Today I began the final step: ceramic coat (Avalon King). I completed the hood and the trunk, or all the upward facing surfaces. I hope to complete the rest tomorrow morning. The old girl really pulls down a lot of product, and requires a long fussy hand buffing. The results were worth it. I rolled her back into the garage for a “dust-free” environment for the first two hours of cure, then rolled her back out into full sun for an hour or so of UV fix for the ceramic. The day climbed from 80-85, then I pushed her back in the stable as the real heat came on.

Rear 3/4 view.
Trunk from driver’s side rear.
Closer view, trunk from driver’s side rear.
Trunk skinscape.
Trunk and surround, from passenger side looking back.
Trunk midline at hinge seam.
Trunk, passenger side sparkles.
Hood, front view.
Hood, from passenger side looking forward.
Closer view, passenger side Hood.
Driver’s side, front quarter panel and hood. sparkles.
Driver’s side hood. Universe.
Almost full view from high perspective, shot while balancing on narrow truck bumper.
E spotted this online for free, and thought tandem bagging mowers at the ranch.
Husquivarna 7021P, with a Honda GCV 160 Easy Start motor ( spark plug BPR5ES; blade 5802581 size 20 7/8″ center star, commercial mulching- I have yet to find one)

Does this look like a free lawn mower? It looked and ran in the “free” category when I picked it up last weekend. No “before” picts (I thought it might just be a hopeful fail), and though it had belonged to an urban lady with a tiny yard, it looked like it had been used to cut fire breaks along stream beds, set low to the ground and run over rocks, winding the wettest tall grass, and binding it all on the deck with a spray of oil, then left in the Utah sun to bake it all in, with a bag full of whatever it ran over, turning the bag sickly pink and rust. And it ran rough and burned oil- but it ran.

I took the carburetor apart, cleaned and refitted it, snapping off a lead to the fuel petcock in the process and had to order one in. It arrived after a few days and I parted it out, changed the oil & spark plug and air filter, and put in non-ethanol gas. And I sharpened the blade and refitted it while the machine was empty of oil and gas. It fired right up, blew a last little cloud of smoke as it warmed up, then settled out and ran clean.

Now it just has to make the 530 mile jump to Montana.


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The patient presented with kidneys this damaged after only 400 miles since the latest (in-line fuel filter) kidney transplant. This is the patient’s 4th kidney since 2009. The kidney original to the car was a tiny mesh that was the size of the inside diameter of the tubes at each end of the filter, and was problematic probably for the life of the car. It caused me all kinds of grief when I didn’t know it existed while driving it my senior year of high school in 1986. My dad retrieved the car and cleared the mesh, without showing me, then took me out for a spin to show me how much I didn’t deserve the car.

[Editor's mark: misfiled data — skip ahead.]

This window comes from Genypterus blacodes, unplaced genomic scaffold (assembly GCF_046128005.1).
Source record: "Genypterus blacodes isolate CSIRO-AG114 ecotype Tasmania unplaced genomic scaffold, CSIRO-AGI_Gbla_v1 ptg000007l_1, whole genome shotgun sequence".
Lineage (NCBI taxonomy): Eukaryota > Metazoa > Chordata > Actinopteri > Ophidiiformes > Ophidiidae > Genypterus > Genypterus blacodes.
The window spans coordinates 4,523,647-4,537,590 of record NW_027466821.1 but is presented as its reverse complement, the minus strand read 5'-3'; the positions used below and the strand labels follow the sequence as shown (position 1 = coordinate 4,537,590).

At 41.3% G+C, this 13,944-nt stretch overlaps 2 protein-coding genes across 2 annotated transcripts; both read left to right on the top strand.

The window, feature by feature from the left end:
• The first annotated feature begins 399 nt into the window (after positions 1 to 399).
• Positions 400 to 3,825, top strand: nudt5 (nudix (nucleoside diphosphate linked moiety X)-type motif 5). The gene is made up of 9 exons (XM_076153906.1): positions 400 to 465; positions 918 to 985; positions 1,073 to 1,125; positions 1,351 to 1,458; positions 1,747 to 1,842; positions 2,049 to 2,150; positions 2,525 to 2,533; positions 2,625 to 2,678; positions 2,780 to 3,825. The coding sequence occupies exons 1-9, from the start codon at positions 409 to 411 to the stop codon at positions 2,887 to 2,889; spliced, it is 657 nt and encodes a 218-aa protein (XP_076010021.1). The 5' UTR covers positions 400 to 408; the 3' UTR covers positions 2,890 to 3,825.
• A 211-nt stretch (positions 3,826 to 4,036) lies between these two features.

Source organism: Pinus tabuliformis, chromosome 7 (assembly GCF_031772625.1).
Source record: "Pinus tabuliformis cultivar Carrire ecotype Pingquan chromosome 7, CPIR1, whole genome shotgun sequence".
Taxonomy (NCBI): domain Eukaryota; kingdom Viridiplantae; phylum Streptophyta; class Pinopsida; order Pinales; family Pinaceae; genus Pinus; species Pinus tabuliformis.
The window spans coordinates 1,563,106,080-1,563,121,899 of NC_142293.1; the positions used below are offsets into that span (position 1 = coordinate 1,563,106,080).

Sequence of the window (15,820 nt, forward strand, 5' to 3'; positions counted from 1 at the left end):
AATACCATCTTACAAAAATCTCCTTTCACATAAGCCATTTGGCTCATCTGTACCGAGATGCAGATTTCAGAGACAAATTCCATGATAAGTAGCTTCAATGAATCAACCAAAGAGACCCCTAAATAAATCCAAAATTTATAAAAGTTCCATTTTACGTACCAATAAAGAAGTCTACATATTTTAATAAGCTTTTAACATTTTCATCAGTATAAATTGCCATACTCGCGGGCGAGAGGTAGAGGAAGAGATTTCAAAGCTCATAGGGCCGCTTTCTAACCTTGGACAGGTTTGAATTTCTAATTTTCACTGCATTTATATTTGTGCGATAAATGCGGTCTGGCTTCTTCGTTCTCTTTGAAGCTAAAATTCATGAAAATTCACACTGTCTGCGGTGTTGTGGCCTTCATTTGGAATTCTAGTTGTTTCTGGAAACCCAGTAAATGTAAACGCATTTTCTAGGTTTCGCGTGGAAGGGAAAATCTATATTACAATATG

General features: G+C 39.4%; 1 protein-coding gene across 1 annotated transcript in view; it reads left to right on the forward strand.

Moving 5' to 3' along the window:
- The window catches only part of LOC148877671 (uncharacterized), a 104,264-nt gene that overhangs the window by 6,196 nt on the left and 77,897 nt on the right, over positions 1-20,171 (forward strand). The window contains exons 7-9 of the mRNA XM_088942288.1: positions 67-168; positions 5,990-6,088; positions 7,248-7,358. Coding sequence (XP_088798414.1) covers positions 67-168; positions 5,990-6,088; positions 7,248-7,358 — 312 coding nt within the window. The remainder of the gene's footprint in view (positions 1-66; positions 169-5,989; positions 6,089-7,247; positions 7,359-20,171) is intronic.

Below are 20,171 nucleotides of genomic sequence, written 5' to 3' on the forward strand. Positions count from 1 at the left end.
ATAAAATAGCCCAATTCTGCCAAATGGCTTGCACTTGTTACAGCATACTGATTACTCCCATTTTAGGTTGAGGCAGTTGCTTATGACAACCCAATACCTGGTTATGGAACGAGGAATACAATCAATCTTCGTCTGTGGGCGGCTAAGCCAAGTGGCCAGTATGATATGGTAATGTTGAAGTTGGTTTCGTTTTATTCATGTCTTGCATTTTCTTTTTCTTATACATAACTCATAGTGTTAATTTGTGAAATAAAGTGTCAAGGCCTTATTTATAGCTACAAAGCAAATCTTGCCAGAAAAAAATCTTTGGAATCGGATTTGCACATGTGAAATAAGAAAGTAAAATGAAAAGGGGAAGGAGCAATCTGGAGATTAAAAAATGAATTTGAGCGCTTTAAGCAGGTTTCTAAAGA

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32 years from that drive with my dad, and the patient needed a new gas tank. Ghost dad has been discouraging this tinker, but I’m going to do it anyway. The old tank came out easily enough. Things were pretty clean. No real issues with rust. Just cleaned out and replaced the old rubberized stripping. The patient is lucky, as the original stripping hadn’t been laid all the way around and tended to roll up onto the tank rather then seat under it.

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Old and new gas tanks. The old has a sludge mix of rusted grit that continually grows from the rusted inner walls. The drain plug was fused in place from the inside. More than a year ago I siphoned the tank, but that didn’t really effect the heavy silt- it sounds like a gallon of wet sand and pebbles when tipped back and forth.  The fuel sender had quit working long before she came into my care, so the gas gauge didn’t operate. The connective rubber section of gas line to the engine was rotten out as well.

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I laid strips of rubberized caulk under the tank to seat it firmly, put in new screws, reconnected the goose neck to the gas cap with new rubber hose & clamps & gasket, and put in a new section of gas line down below.  And a new fuel filter up front in the engine bay.

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Tomorrow I’ll head over to the local garage that carries non-ethanol gas and fill up my cans, treating the gas with Archoil to stabilize it. If there are no leaks, and the fuel gauge works again; then she will stretch her legs. Getting rid of the silty tank should cure her of many of her performance issues e.g. low fuel pressure at speed making choking rpms, and choking on whatever bad bits were sliding past the filter (nothing too bad as the jets are still clear).

update: The new gas tank and connections were all fine, so I took her up Emmigration Canyon on Halloween for speed trials on the back bit of “flat” road off the summit and she ran like a whole different car- quieter, no hesitation, no bogging down when pushed; just a clean and smooth response all the way through her full range in each gear, and falloff was just as clean.

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She took me for a spin up Emigration Canyon to thank me for changing her oil (RedLine 10/40 full synthetic race oil) & filter (Mobile M301a), and I gave her 6oz Archoil friction modifier and Archoil fuel additive (after E and I ran her out of gas a week ago to make sure all the old gas was gone). Good “blat’s” coming down, and growls all the way up. It takes some finesse on the clutch not to chirp the tires pulling away at stoplights.

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All the fiddling with E’s Subaru and my truck is practice for detailing this blue bombshell. I’m still working up the nerve…

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289 D engine (same as the 302) 442 setup (4 barrel carburetor, 4 speed (five with reverse, jokers), 2 barrel exhaust.  

 

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My dad special ordered her back in 1964, getting as close to a race package as Ford could put together- with a convertible top. She is built on the frame of the Falcon. She is essentially all original & un-restored, original owner (I count in my dad’s stead). Today’s odometer: 99,672